The student news site of Wilmington Friends School

The Whittier Miscellany

The student news site of Wilmington Friends School

The Whittier Miscellany

The student news site of Wilmington Friends School

The Whittier Miscellany

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Test Stress

Tests, students either love or hate them. Well, mostly dislike them, even though they are a big part of a student’s education. Tests prove to also lead students to have lots of stress and anxiety. Azani Milbourne ‘26, Layli Katirai ‘26, Leyla Medford ‘26, and Molly Dolan ‘26 were all asked about their stress, and how tests might impact this.  

When asked how much a student’s stress levels are throughout the week, the answers varied. Dolan said her level was a four out of ten because she does not have to worry about her class grade being affected by just homework. Medrord said her level of stress was a three, and Katirai said a six. Milbourne talked about how she tries to use school time as much as possible for schoolwork, “I usually have homework for at least 2-3 classes per night, mostly readings for English and a worksheet for various classes… I try to get any work done during the school day, like in class or study hall, to maximize my free time at home.” In weeks when the students know a test or quiz is approaching, their stress levels significantly increase. Katirai, Medford, and Dolan all said their levels rose to an eight or higher. For Milbourne, on the other hand, her stress level only moved to a six. She looks on the bright side of tests and explained, “tests mean I wouldn’t have other homework for that class so I can get other things I need to do.” 

Overthinking also plays a major part in the pressure leading up to an exam. Dolan added, “I also always go into a test thinking I’m unprepared, or that I forgot to do something.” Katirai added, “When I’m more stressed I tend to overthink and get things wrong.” 

All the students were asked which subject causes them the most stress. Almost all agreed on physics or language classes. Milbourne emphasized, “I worry about French most often because our tests and quizzes are normally on a lot of material we’ve learned and can pile up on top of each other.” She also talked about how important language classes are, “you will always keep using the things you’ve learned in the past units for the future. So if you don’t know it now, you are likely to have problems later.” Dolan added, “I would say physics because it is not my strongest class, so I have to do more to prepare,” Medford and Katirai both agreed.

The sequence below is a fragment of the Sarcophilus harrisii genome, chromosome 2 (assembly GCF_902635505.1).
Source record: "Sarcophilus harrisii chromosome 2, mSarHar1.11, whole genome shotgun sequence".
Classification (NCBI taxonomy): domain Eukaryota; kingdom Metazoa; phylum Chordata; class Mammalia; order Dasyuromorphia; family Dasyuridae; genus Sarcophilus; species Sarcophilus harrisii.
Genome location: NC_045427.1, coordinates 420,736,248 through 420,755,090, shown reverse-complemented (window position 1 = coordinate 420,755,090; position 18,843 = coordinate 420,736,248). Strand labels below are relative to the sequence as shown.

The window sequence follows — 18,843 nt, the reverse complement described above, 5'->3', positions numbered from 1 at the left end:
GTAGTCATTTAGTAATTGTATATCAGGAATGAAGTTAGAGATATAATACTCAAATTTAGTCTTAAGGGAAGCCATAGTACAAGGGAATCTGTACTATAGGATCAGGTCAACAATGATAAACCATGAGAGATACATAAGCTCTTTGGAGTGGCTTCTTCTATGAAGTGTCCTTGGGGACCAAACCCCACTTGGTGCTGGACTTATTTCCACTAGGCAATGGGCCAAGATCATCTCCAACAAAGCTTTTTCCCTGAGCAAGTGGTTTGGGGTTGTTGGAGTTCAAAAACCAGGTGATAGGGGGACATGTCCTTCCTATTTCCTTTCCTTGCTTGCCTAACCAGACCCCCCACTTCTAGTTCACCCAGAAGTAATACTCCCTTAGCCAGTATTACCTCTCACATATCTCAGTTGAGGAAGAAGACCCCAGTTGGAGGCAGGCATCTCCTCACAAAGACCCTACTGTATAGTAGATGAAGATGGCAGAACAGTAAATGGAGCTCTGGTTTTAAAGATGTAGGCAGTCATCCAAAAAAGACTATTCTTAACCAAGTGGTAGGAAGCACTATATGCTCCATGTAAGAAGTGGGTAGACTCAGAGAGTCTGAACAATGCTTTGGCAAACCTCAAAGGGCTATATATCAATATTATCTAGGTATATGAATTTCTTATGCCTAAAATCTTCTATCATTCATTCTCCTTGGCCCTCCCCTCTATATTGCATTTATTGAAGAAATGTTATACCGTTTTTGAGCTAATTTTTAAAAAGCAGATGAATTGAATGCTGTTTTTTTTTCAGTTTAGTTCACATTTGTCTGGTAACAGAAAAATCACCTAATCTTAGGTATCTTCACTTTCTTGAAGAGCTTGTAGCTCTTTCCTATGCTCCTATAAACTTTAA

De-stressing is a very important activity that everyone should do leading up to quizzes/tests. An example may be, to take breaks from studying, to give your mind a break. “I try to not think about school and work when I’m home and have completed everything I need to do.” (Milbourne) “To de-stress I probably just take a break from studying…and then in like an hour I would go back to studying.” (Medford) Other students, enjoy more active activities. “I like to do active things like play sports, it really pulls my mind away from everything,” (Dolan) and Katirai likes to hang out with her friends or go shopping. 

When the ominous tests finally come around and it is time to take them, students respond very differently when taking them with stress. Dolan explains, “Without stress, I tend to be more calm when taking the test. But with stress, I check over my work a lot more.” Katirai gave a similar response, “when I’m more stressed I tend to overthink and get things wrong. but then sometimes when I don’t stress enough I don’t review enough before so then I’m a little clueless.” Other students, like Milbourne, are more confident about their studying skills, “I normally don’t stress about tests because I am typically already confident with what I know but when I’m not it causes me to worry.” 

In conclusion, students respond differently to tests and it also depends on the subject the test is in. Some students are more confident going into tests than others, and some are more prepared than others. Tests are something all students have to learn to live and adapt to, so don’t worry too much about the next test coming up, and remember to relax! 

 

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About the Contributor
Abbie Thurlow, Staff Writer
Abigail Thurlow is a Features Writer that has just started with the Whittier as a Freshman. Abigail has also been taking sports photos for the paper. She was interested in the Whittier because of her curiosity about journalism. Abigail enjoys creative writing and has had a short story published in a local magazine. She plays field hockey and softball in her free time and is interested in becoming an FBI agent in the future. She hopes to someday publish a novel and is excited to express her passion for writing in the Whittier!

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